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HMRC introduced IR35 at the turn of the millennium in order to stop the flow of contractors working as disguised permanent employees. A disguised employee can be defined as an employee who contracts through a limited company, but would typically be an employee if the limited company was not used. The contractor benefits from the monetary and tax advantages of a contractor but does not take any responsibility of running a limited company.
If a contractor is to be suspected to be inside of IR35 by HMRC, they will have to pay income tax and National Insurance like a regular company employee. This has great implications for a contractor, as their take-home pay will be significantly reduced.
Whether you are inside or outside of IR35, it has long been a hot topic amongst the contracting & self-employed community. The majority of self-employed contractors should have no concerns over IR35, but it is worth checking our guides on inside or outside IR35 or our IR35 checker if you have any concerns about your contracting status.
The IR35 legislation was proposed in 1999 but came fully into the effect in April 2000 as a part of the Finance Act of 2000. HMRC introduced the legislation in order to combat so-called ‘disguised employees’. These types of employees will typically contract through a limited organisation, but do not take on the responsibilities and pay significantly less income tax and National Insurance.
IR35 was introduced for a variety of different reasons. Businesses found it beneficial when employing the self-employed via limited companies as it allowed them to bypass paying National Insurance Contributions (NIC) for said employees. Additionally, by hiring contractors, it enabled the company to not offer the same employee rights and benefits a standard employee would receive.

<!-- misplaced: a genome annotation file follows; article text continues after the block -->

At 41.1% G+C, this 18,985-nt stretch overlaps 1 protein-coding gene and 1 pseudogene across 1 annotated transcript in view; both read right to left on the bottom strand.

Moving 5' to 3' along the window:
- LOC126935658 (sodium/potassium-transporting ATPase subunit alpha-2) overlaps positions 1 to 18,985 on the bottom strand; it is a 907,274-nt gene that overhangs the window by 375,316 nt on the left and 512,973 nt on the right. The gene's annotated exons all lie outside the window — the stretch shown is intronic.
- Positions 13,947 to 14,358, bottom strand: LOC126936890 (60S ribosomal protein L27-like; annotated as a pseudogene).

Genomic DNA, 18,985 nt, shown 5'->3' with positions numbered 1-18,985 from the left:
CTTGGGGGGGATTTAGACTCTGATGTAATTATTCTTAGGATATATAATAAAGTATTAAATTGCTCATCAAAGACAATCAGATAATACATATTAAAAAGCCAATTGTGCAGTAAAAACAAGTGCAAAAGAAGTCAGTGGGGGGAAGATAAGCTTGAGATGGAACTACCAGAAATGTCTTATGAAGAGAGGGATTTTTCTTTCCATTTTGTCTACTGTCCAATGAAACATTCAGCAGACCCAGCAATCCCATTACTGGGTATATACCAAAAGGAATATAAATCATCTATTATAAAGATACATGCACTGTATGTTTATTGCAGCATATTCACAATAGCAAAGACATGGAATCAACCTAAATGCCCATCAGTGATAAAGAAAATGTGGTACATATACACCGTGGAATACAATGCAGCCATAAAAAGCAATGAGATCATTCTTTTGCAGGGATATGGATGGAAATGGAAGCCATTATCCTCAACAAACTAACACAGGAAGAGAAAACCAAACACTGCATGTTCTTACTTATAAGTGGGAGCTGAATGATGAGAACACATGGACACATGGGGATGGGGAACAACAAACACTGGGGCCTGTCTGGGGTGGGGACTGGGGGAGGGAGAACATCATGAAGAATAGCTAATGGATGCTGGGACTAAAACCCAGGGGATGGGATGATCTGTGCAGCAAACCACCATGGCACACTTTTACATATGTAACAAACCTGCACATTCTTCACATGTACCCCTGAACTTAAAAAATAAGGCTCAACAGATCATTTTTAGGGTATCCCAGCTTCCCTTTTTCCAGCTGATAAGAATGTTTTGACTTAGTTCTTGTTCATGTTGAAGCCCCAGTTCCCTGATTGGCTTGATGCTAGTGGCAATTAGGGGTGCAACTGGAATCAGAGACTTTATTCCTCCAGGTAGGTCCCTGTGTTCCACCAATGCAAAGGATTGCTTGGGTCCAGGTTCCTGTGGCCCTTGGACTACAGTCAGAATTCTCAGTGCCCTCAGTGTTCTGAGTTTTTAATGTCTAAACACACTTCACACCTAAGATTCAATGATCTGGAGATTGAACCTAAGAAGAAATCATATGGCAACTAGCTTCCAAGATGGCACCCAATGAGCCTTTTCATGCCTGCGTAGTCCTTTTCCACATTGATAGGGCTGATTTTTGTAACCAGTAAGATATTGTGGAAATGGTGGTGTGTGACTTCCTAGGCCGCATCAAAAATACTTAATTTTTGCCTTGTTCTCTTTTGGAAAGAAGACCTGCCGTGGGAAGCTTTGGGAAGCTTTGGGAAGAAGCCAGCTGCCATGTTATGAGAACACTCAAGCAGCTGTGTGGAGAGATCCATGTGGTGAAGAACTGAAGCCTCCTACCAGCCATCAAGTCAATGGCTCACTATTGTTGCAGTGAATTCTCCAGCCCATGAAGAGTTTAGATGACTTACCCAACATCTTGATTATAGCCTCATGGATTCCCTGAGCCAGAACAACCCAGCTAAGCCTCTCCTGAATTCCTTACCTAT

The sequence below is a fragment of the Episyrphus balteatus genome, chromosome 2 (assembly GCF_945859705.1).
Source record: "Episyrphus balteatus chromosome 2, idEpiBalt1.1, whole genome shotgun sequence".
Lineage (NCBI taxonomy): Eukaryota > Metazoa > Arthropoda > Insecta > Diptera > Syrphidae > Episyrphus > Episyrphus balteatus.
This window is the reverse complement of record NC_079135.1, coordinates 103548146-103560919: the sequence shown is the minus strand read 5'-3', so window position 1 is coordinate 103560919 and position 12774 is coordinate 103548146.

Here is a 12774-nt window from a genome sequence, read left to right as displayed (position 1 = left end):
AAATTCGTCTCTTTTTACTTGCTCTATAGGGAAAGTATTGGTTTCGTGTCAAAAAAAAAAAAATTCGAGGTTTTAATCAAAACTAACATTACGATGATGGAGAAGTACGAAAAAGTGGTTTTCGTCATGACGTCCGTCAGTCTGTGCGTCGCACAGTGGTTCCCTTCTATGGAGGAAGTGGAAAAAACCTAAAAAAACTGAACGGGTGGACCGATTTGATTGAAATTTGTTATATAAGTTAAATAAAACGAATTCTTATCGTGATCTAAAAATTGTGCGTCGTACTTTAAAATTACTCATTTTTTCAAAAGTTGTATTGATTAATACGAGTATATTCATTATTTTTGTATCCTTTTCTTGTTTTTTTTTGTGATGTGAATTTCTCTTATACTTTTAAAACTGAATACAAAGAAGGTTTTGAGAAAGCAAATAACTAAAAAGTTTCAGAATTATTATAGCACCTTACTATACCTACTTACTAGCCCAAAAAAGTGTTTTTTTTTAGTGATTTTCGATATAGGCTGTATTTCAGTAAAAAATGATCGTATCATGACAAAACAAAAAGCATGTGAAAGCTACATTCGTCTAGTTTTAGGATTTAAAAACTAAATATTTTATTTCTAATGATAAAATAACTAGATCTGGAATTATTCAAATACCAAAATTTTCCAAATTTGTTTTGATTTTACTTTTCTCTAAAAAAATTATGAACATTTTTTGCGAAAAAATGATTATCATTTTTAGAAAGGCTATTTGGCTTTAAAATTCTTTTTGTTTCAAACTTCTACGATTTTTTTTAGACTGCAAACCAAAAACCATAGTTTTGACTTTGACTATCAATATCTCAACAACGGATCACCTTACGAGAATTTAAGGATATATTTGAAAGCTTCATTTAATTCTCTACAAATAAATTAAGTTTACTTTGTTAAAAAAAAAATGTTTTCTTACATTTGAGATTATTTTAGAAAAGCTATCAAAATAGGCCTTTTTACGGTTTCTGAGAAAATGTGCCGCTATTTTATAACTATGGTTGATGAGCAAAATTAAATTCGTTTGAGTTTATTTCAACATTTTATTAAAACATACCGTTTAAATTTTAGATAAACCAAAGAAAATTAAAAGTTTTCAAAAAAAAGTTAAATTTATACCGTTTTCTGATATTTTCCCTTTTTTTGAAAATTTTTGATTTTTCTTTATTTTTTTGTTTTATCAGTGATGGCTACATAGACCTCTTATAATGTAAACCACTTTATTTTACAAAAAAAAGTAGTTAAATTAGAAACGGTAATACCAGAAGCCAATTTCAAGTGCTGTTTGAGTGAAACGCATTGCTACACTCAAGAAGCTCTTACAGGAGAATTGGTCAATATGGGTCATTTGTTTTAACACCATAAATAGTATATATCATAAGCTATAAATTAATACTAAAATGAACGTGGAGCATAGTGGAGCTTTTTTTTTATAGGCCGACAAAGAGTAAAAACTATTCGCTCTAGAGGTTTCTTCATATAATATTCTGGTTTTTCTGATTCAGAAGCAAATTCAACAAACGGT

For contractors and the self-employed, by setting up as your own limited company, you avoid paying the high rate on income-tax which is placed upon normal employees.
IR35 is underpinned by various bits of employment legislation and case law, which has been developing ever since its introduction in 2000. HMRC will run a ‘test of employment’ in order to determine whether a one individual limited company can be turned into an employee.
An HMRC inspector will be asked to investigate your contract with the said client. Typically, HMRC will disregard any written contract or agreement you have will the client and will look at the ‘real’ relationship with your limited company and your client. The results of this is a ‘notional contract’.
HMRC will use the results of this ‘notional contract’ to determine whether your contract with said client falls inside or outside IR35.
The ins and outs of this process are long, complex and challenging for anyone who is not an expert in UK employment law. The IR35 legislation is infamously known for being not as ‘watertight’ as it should be, which has resulted in numerous contractors being left in the dark of their employment status. Therefore it’s vital for each IR35 case to be treated on a case-by-case basis.
If you are looking for expert advice, consultation and for our dedicated IR35 experts to look through your employment contract thoroughly and correctly, get in touch with us at 01253 362 062.